Detroit’s Chapter 9 bankruptcy eligibility hearing is scheduled to hear its last arguments this Friday. After the bankruptcy judge in charge of the case hears the closing arguments, he will deliberate as to whether Detroit is in fact acting within its rights and in good faith in declaring Chapter 9 bankruptcy. If he decides the city is within its rights, the Chapter 9 case will proceed; if not, the case will be settled in another way.
The arguments against the validity of Detroit’s Chapter 9 claims are mainly the major creditors representing Detroit’s retired city workers and pensioners, who face the prospect of losing their pensions in a Chapter 9 proceeding. The argument claims that the city had not acted in good faith when negotiating with its creditors to try and obtain a settlement deal that would have avoided bankruptcy. The city offered terms that were obviously unacceptable and refused to negotiate with their creditors in a reasonable manner.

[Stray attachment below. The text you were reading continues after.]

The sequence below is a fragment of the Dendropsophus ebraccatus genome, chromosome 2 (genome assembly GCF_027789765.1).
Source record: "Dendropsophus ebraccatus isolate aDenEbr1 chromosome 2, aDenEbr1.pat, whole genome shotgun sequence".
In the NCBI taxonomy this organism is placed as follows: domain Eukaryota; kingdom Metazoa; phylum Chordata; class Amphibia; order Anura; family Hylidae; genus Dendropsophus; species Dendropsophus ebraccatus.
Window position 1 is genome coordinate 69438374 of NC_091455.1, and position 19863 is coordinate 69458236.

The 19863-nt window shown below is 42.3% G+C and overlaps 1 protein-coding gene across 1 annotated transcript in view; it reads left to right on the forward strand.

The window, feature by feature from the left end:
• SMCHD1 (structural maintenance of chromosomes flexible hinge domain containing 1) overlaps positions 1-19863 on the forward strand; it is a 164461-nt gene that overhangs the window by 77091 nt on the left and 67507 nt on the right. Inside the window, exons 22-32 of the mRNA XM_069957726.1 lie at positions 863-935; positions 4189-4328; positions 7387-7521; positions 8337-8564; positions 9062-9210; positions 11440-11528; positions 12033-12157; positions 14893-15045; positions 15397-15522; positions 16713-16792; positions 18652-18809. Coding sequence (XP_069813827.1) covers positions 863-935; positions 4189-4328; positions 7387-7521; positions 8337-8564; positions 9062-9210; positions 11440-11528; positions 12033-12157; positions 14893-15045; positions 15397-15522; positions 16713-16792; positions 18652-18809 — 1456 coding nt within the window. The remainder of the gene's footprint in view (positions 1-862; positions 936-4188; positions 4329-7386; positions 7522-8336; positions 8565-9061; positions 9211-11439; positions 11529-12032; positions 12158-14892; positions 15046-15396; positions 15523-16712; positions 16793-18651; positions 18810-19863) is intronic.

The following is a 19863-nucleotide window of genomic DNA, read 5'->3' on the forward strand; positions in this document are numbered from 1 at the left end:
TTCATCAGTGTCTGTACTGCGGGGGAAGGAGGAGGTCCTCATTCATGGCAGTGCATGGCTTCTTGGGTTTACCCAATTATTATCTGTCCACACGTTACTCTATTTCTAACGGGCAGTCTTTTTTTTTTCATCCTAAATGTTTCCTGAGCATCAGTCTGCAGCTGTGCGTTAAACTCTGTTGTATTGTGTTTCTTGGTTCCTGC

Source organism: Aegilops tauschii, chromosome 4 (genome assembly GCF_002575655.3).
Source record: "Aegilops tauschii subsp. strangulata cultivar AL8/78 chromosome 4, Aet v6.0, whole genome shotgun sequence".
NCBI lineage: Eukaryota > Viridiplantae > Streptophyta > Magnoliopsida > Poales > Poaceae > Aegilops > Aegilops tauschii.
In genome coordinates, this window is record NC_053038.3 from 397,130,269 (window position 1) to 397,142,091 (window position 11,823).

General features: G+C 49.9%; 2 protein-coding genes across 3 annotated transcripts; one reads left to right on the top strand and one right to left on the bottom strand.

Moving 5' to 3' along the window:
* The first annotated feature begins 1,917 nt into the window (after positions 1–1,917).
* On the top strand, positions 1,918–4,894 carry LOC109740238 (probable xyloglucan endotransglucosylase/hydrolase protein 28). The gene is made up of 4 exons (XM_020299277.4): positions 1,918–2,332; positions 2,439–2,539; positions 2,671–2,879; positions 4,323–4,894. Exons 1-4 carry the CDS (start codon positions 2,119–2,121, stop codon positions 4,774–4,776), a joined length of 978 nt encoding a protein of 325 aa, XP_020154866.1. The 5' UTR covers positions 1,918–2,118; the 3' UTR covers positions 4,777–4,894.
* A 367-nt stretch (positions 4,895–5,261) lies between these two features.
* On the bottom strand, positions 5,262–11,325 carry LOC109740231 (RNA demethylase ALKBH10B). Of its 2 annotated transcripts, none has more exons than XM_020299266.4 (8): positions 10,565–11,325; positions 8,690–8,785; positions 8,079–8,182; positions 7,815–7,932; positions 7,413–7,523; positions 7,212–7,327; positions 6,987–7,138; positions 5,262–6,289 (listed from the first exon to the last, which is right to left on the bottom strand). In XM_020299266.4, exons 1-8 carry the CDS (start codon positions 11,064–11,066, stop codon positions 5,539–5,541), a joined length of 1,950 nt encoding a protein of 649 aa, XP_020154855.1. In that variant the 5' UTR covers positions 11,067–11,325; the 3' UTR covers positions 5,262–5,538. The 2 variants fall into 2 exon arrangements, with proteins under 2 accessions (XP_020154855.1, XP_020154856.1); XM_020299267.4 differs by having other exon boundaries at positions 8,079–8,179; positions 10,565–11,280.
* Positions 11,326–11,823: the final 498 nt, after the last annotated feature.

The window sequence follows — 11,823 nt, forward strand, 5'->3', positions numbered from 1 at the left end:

The advocates on behalf of the city deny these allegations, saying that they did in fact attempt to negotiate in good faith with the pensioners and the other creditors involved in the Chapter 9 case. Their argument simply states that they did do their best to negotiate and were unable to reach an agreement outside of Chapter 9 bankruptcy. The city’s arguments attempt to paint the creditors as inflexible and unwilling to compromise, while the arguments from the creditors are an attempt to paint city officials in that same light.
After the closing arguments, the bankruptcy judge presiding over the hearing will take as long as he needs to review the massive pile of testimony and documentation, and a result could be weeks in the making.